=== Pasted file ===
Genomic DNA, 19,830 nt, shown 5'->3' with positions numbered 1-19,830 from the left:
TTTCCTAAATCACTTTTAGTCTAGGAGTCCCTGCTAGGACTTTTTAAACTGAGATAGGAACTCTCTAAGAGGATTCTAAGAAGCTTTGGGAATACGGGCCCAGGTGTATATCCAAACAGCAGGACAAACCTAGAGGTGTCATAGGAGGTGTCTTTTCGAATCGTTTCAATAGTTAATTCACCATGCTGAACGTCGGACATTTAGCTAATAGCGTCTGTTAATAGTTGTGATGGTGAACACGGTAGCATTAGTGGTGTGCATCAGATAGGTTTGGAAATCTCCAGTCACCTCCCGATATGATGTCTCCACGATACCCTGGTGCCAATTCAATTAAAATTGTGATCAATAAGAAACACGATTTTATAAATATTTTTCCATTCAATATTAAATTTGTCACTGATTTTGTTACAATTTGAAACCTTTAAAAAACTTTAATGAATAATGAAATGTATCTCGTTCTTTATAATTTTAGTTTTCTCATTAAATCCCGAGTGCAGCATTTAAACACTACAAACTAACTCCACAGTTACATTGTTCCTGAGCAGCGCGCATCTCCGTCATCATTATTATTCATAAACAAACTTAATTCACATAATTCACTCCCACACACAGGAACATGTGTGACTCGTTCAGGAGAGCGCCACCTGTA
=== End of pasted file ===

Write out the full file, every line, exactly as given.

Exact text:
Genomic DNA, 19,830 nt, shown 5'->3' with positions numbered 1-19,830 from the left:
TTTCCTAAATCACTTTTAGTCTAGGAGTCCCTGCTAGGACTTTTTAAACTGAGATAGGAACTCTCTAAGAGGATTCTAAGAAGCTTTGGGAATACGGGCCCAGGTGTATATCCAAACAGCAGGACAAACCTAGAGGTGTCATAGGAGGTGTCTTTTCGAATCGTTTCAATAGTTAATTCACCATGCTGAACGTCGGACATTTAGCTAATAGCGTCTGTTAATAGTTGTGATGGTGAACACGGTAGCATTAGTGGTGTGCATCAGATAGGTTTGGAAATCTCCAGTCACCTCCCGATATGATGTCTCCACGATACCCTGGTGCCAATTCAATTAAAATTGTGATCAATAAGAAACACGATTTTATAAATATTTTTCCATTCAATATTAAATTTGTCACTGATTTTGTTACAATTTGAAACCTTTAAAAAACTTTAATGAATAATGAAATGTATCTCGTTCTTTATAATTTTAGTTTTCTCATTAAATCCCGAGTGCAGCATTTAAACACTACAAACTAACTCCACAGTTACATTGTTCCTGAGCAGCGCGCATCTCCGTCATCATTATTATTCATAAACAAACTTAATTCACATAATTCACTCCCACACACAGGAACATGTGTGACTCGTTCAGGAGAGCGCCACCTGTA